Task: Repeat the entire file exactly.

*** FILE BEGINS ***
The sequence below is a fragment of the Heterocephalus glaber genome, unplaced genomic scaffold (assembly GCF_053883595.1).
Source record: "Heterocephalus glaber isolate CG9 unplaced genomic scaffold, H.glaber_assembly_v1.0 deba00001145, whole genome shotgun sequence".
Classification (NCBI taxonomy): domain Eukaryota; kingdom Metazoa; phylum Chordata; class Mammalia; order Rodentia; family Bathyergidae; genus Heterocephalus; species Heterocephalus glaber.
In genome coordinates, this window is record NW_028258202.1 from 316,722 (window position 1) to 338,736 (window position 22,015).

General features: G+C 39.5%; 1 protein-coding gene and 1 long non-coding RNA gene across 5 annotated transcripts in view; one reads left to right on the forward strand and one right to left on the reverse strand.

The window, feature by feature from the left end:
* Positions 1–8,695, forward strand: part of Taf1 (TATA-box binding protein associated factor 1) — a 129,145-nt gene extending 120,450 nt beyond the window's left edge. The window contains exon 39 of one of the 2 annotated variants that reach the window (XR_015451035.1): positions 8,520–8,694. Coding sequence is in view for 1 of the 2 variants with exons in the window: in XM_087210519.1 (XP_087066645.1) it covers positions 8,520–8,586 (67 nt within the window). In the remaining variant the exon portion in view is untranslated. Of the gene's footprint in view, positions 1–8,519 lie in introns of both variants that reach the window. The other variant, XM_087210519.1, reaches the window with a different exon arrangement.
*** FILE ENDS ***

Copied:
The sequence below is a fragment of the Heterocephalus glaber genome, unplaced genomic scaffold (assembly GCF_053883595.1).
Source record: "Heterocephalus glaber isolate CG9 unplaced genomic scaffold, H.glaber_assembly_v1.0 deba00001145, whole genome shotgun sequence".
Classification (NCBI taxonomy): domain Eukaryota; kingdom Metazoa; phylum Chordata; class Mammalia; order Rodentia; family Bathyergidae; genus Heterocephalus; species Heterocephalus glaber.
In genome coordinates, this window is record NW_028258202.1 from 316,722 (window position 1) to 338,736 (window position 22,015).

General features: G+C 39.5%; 1 protein-coding gene and 1 long non-coding RNA gene across 5 annotated transcripts in view; one reads left to right on the forward strand and one right to left on the reverse strand.

The window, feature by feature from the left end:
* Positions 1–8,695, forward strand: part of Taf1 (TATA-box binding protein associated factor 1) — a 129,145-nt gene extending 120,450 nt beyond the window's left edge. The window contains exon 39 of one of the 2 annotated variants that reach the window (XR_015451035.1): positions 8,520–8,694. Coding sequence is in view for 1 of the 2 variants with exons in the window: in XM_087210519.1 (XP_087066645.1) it covers positions 8,520–8,586 (67 nt within the window). In the remaining variant the exon portion in view is untranslated. Of the gene's footprint in view, positions 1–8,519 lie in introns of both variants that reach the window. The other variant, XM_087210519.1, reaches the window with a different exon arrangement.